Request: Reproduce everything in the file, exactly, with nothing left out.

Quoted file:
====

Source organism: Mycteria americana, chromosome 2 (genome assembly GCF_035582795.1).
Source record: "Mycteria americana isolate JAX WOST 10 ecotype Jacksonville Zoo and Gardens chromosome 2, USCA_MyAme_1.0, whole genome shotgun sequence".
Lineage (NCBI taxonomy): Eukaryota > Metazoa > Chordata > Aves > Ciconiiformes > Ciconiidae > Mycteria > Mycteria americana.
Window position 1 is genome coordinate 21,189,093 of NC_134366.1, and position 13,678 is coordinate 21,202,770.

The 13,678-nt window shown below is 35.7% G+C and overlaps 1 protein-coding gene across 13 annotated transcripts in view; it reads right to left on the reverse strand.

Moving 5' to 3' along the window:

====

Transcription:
Source organism: Mycteria americana, chromosome 2 (genome assembly GCF_035582795.1).
Source record: "Mycteria americana isolate JAX WOST 10 ecotype Jacksonville Zoo and Gardens chromosome 2, USCA_MyAme_1.0, whole genome shotgun sequence".
Lineage (NCBI taxonomy): Eukaryota > Metazoa > Chordata > Aves > Ciconiiformes > Ciconiidae > Mycteria > Mycteria americana.
Window position 1 is genome coordinate 21,189,093 of NC_134366.1, and position 13,678 is coordinate 21,202,770.

The 13,678-nt window shown below is 35.7% G+C and overlaps 1 protein-coding gene across 13 annotated transcripts in view; it reads right to left on the reverse strand.

Moving 5' to 3' along the window: